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The 3-level paradigm is not simply a description of inter-level relationships, though it is very useful simple as such. It is also a dynamical interpretation of the emergence of new levels of organization in complex self-organizing systems. It says, first of all, that new levels do not appear, or should not be analyzed as appearing, at the top or bottom of a existing hierarchy of organizational levels, but always as emerging in between pre-existing levels of organization. Salthe's original characterization of the inter-level relationships (constituency and contraint, or in his terms, initial and boundary conditions) already implies a set of informational relations as well: the new intermediate level of organization filters out information from [N-1] for [N+1], and informationally buffers the dynamics of [N+1] against (normal scale) fluctuations at level [N-1]. What I do here is to more formally assimilate this to the semiotic paradigm (which leads to the principle of alternation).
It is worth noting that Peirce's view of the sign as essentially triadic (i.e. X, R, SI), in comparison to Saussurean more dyadic views (signifier and signified), introduces the essential notion of the context-dependence of meaning which is somewhat backgrounded in other models of semiotics (though never absent). The SI here is not simply a formal system of correspondences or interpreting rules; it is a material system that does semiosis, that reacts to R's in ways that are adaptive to the underlying X's. (In Bickard and Terveen's terms, this is an interactive, not an encoding view of semiosis.) Two features of the mapping of organizational levels in complex systems onto the triadic view of semiosis are highly non-trivial (one can always map any triple onto another triple). First is the claim that the SI, in order to do semiosis, must be at a higher scale (either in spatial extension, or in temporal duration and reactivity, or both) than the scale of R's and of X's. To do semiosis you have to be able to assess difference in context, difference across space and/or across time. The scale relation of R-to-SI must be order-of-magnitude greater than the scale relation of R-to-X. The second non-trivial element is the principle of alternation itself: that the emergence of new levels of organization correspond to the re-organization of continuum variation from below as discrete typological equivalence classes with respect to the reactivity of the SI supersystem, and/or to the reorganization of discrete types at lower levels as continuously variable meaningful input to the SI.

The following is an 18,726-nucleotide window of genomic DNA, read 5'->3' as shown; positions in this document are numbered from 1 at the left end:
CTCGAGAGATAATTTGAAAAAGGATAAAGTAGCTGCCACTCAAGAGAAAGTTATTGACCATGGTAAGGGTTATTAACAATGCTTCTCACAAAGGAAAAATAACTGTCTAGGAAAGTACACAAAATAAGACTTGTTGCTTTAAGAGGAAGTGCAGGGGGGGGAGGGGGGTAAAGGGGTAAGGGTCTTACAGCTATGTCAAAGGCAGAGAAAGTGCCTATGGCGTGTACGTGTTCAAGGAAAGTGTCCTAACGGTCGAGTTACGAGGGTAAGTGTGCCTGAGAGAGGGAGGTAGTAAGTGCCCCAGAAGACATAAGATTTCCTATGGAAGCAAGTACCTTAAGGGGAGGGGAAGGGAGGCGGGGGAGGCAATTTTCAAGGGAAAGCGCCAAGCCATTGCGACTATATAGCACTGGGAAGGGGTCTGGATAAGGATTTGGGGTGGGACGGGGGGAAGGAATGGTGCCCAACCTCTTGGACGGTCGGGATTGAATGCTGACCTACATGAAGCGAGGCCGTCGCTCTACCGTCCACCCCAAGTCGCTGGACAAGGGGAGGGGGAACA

What do we see in real complex hierarchically organized infodynamical systems?
I believe we can discern a pattern that may be highly significant for any model of the evolution, development, and emergence of semiosis in such systems: this pattern of alternation across levels of the re-organization of typological information as topological meaning, and of topological information as typological meaning ---